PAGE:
But the recreational fishing industry employs even more people than the reduction and bait fisheries, and the recreational fishermen are passionate about saving the menhaden — a mainstay in the diet of striped bass and one reason scientists believe the larger fish are in such distress.
At one point, as Virginia Commissioner Jack Travelstead lobbied for a more modest cut to the fishery of 10 percent, hundreds of people stood up, holding yellow signs to show their support for menhaden conservation. A few dozen United Food and Commercial Workers union members then circled them and eventually stood in front of them. The Maryland Natural Resources Police, at the meeting to maintain order, eventually asked everyone to sit down, but not before a couple of heated exchanges.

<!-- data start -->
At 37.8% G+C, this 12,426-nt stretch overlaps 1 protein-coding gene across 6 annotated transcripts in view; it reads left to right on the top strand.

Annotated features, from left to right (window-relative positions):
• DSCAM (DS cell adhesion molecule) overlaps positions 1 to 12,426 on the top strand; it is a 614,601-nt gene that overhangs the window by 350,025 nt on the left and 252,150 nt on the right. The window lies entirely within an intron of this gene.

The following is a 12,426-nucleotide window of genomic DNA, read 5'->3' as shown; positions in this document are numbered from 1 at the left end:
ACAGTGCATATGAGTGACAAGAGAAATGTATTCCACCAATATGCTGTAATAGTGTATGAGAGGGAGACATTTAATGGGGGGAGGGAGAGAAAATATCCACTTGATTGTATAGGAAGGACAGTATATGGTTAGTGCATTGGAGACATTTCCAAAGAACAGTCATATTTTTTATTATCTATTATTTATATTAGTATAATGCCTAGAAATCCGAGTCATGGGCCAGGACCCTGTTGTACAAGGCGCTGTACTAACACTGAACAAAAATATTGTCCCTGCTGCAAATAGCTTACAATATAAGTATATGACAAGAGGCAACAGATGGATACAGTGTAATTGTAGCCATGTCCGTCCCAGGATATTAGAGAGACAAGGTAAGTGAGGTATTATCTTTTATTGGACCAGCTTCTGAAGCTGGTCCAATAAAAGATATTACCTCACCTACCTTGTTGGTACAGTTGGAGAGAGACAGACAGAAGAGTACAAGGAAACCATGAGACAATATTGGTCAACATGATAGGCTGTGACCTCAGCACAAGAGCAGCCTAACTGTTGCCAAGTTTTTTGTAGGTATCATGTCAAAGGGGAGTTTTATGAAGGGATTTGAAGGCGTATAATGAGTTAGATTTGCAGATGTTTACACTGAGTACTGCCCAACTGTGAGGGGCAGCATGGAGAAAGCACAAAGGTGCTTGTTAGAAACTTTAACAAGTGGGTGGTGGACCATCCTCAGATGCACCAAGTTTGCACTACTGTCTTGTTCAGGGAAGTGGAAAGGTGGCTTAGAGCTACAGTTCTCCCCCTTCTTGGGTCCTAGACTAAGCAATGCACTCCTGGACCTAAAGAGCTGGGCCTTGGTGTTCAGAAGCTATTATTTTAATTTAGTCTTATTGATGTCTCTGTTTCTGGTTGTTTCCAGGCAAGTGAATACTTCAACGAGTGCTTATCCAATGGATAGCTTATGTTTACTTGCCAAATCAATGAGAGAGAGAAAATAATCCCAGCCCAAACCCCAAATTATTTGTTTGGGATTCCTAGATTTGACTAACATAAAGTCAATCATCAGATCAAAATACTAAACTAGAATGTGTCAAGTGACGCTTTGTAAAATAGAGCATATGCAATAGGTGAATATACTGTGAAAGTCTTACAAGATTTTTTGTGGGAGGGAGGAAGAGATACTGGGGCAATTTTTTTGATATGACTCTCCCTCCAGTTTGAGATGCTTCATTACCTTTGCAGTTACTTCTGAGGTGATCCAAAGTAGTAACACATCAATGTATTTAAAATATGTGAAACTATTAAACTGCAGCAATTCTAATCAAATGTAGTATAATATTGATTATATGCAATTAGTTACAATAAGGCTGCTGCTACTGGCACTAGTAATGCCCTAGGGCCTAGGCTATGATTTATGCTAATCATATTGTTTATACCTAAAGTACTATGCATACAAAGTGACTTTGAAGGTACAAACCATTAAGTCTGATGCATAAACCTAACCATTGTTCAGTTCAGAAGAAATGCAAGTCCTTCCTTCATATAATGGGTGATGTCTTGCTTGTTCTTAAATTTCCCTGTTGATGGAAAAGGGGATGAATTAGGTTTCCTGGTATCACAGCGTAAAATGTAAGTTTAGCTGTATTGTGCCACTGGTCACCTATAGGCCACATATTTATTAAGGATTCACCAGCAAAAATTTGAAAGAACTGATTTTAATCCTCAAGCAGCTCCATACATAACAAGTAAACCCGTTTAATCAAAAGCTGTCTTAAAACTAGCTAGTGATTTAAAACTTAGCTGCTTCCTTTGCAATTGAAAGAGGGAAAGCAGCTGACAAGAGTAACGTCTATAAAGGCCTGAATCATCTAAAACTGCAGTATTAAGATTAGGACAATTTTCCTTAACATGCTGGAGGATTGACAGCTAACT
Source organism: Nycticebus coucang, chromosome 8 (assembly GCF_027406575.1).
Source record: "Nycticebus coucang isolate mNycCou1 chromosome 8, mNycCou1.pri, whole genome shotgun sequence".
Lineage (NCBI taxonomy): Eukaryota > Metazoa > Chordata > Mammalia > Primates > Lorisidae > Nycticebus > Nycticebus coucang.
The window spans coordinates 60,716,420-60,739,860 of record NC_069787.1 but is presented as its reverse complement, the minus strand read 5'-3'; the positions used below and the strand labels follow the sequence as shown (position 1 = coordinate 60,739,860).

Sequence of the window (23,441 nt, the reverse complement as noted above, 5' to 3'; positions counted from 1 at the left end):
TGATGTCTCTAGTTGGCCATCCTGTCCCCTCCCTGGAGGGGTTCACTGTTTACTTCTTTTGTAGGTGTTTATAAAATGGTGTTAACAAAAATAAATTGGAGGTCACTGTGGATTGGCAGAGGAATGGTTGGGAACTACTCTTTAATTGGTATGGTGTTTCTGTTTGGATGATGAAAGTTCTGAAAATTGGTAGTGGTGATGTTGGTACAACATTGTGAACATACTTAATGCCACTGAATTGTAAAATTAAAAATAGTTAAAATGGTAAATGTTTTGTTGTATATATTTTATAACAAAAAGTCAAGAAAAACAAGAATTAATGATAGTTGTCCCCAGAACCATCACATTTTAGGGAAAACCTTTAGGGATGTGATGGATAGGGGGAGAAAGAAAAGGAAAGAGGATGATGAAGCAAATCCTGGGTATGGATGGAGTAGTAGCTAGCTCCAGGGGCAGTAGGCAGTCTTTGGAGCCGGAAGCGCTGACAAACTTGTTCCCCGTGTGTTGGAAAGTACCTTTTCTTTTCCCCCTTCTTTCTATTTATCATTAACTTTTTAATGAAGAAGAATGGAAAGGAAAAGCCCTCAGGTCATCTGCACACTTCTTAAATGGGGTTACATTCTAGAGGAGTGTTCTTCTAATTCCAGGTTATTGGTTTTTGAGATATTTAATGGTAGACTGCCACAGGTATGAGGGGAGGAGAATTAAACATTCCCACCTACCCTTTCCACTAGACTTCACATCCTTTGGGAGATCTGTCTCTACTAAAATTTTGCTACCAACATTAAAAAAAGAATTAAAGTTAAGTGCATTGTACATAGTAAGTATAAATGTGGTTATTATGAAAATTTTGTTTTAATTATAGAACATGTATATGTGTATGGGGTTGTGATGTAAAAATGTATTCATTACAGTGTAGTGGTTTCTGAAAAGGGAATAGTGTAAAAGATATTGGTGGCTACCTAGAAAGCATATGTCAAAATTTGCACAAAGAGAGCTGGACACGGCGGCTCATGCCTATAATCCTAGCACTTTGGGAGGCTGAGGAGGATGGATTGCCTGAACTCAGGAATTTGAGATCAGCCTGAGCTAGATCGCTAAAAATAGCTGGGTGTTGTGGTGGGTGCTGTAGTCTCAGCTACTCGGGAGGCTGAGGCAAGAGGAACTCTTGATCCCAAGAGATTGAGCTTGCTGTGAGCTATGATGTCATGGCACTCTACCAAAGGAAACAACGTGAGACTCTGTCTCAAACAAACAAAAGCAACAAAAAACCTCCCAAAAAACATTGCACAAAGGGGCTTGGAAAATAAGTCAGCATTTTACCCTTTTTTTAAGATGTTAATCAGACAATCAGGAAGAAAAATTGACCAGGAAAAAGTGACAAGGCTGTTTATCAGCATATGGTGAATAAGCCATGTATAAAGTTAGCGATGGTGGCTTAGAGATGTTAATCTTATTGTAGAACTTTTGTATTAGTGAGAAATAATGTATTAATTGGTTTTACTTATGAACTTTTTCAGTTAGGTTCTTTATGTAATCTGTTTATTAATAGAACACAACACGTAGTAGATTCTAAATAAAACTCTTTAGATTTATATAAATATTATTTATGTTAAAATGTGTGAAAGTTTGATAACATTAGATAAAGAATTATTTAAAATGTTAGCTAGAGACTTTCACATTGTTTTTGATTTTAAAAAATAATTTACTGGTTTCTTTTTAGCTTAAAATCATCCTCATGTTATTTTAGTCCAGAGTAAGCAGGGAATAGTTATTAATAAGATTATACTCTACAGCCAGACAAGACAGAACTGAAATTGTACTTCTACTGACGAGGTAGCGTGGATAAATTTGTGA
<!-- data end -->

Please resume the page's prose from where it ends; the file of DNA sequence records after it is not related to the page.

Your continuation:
For Omega, which reduces the oily menhaden into fish oil supplements and many other products, the catch limit was a bitter pill. But it was not nearly as disastrous as it could have been. Going into the meeting, a 50 percent cut was on the table, and a 25 percent reduction was the preferred option of several commissioners as the scientific reports said that cut would return the fish to sustainable levels.
Will Baker, president of the Chesapeake Bay Foundation, said the 20 percent cut was "a gamble, but a good first step." The foundation has advocated for limits on the menhaden fishery for more than a decade, and its senior scientist, Bill Goldsborough, serves on the commission.
"The thrust of this argument has been, it's about jobs, but the only way to have a fishery is to stop overfishing," Baker said.
Environmental groups, including the CBF, have interpreted the science to say that menhaden are only at 8 percent of their historic levels, although that is based on a theoretical unfished population.
Baker said that history has shown us that we ignore signs of distress in a fishery at our peril. With blue crabs and rockfish, Baker said, we took action and saved the species, noting that with sturgeon and shad, the signs were there, but nobody acted in time.
"When do you want to take action? Four percent? Two percent?" Baker asked. "Shad and sturgeon are stories of failures to act, and look what's happened to them."